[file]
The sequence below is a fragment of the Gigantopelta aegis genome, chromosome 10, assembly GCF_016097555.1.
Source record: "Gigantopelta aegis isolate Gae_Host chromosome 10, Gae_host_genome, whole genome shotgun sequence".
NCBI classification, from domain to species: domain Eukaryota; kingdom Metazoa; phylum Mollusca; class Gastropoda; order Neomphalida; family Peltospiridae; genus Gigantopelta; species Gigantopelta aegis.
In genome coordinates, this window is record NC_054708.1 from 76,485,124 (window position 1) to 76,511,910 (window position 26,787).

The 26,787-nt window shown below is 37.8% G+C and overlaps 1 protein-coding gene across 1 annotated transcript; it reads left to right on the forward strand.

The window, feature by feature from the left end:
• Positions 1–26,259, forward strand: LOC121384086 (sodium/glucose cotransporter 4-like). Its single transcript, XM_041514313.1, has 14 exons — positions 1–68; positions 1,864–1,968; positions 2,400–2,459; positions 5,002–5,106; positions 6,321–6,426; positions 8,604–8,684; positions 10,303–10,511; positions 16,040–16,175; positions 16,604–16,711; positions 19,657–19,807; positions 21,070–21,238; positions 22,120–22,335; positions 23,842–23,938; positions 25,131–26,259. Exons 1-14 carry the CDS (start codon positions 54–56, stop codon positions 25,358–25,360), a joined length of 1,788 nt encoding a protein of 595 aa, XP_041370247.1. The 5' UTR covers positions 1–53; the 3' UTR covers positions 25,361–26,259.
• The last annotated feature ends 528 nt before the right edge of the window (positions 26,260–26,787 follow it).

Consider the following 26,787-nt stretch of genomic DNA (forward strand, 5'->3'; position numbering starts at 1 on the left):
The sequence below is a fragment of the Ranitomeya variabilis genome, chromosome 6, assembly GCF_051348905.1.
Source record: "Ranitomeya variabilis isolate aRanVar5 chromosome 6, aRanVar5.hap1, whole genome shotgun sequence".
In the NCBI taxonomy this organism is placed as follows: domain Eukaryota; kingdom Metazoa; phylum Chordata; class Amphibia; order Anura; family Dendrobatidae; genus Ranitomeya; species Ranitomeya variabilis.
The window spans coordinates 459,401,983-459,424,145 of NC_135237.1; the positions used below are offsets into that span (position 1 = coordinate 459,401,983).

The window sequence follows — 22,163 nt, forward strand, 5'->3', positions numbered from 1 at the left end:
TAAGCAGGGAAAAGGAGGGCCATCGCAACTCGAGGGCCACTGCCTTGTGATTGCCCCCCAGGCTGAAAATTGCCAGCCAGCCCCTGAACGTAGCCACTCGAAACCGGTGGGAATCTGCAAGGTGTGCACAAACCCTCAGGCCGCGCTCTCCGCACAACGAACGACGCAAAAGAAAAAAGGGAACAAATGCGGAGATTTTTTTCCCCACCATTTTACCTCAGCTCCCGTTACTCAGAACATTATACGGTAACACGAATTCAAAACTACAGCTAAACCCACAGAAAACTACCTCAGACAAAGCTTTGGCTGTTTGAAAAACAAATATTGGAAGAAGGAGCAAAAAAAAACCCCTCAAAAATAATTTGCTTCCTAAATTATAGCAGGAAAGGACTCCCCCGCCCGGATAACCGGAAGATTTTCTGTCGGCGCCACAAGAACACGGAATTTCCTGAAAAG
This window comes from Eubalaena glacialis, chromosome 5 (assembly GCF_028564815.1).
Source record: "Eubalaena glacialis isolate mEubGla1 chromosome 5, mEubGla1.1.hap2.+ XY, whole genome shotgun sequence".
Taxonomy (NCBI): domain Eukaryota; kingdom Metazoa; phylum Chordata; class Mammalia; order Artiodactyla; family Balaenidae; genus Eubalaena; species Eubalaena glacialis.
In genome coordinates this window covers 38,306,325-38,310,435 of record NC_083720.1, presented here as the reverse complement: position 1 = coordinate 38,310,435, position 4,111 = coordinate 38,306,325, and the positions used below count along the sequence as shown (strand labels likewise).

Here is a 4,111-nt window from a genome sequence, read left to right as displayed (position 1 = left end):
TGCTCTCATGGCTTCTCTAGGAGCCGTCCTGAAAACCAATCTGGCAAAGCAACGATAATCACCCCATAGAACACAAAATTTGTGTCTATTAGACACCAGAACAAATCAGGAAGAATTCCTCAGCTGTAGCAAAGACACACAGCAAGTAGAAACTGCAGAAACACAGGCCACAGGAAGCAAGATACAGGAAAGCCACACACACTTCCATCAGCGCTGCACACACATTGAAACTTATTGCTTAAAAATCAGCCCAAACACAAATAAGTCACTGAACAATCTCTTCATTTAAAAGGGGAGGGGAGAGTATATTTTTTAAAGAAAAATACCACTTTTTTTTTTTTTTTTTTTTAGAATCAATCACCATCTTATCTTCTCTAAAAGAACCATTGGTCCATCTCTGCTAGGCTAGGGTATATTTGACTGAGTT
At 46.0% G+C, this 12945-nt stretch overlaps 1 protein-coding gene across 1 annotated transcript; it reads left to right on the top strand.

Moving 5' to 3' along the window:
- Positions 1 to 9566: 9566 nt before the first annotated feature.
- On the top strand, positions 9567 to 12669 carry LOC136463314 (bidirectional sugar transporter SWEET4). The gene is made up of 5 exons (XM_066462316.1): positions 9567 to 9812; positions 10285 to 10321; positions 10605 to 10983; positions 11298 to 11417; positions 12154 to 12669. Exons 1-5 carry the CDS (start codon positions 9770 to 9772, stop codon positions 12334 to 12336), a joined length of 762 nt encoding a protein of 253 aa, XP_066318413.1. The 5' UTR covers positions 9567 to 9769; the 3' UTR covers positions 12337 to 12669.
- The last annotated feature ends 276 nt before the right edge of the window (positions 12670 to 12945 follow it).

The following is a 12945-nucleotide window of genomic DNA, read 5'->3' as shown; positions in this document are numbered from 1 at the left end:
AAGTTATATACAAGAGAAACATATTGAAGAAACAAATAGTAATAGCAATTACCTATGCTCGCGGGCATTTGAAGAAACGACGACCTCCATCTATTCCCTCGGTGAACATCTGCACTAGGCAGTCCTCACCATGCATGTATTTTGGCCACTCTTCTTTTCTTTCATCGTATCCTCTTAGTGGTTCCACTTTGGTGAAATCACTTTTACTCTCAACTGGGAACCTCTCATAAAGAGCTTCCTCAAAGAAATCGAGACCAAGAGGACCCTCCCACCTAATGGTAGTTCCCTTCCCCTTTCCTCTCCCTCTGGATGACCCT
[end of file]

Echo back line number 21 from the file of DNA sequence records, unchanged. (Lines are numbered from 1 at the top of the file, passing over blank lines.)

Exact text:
TGCTCTCATGGCTTCTCTAGGAGCCGTCCTGAAAACCAATCTGGCAAAGCAACGATAATCACCCCATAGAACACAAAATTTGTGTCTATTAGACACCAGAACAAATCAGGAAGAATTCCTCAGCTGTAGCAAAGACACACAGCAAGTAGAAACTGCAGAAACACAGGCCACAGGAAGCAAGATACAGGAAAGCCACACACACTTCCATCAGCGCTGCACACACATTGAAACTTATTGCTTAAAAATCAGCCCAAACACAAATAAGTCACTGAACAATCTCTTCATTTAAAAGGGGAGGGGAGAGTATATTTTTTAAAGAAAAATACCACTTTTTTTTTTTTTTTTTTTTAGAATCAATCACCATCTTATCTTCTCTAAAAGAACCATTGGTCCATCTCTGCTAGGCTAGGGTATATTTGACTGAGTT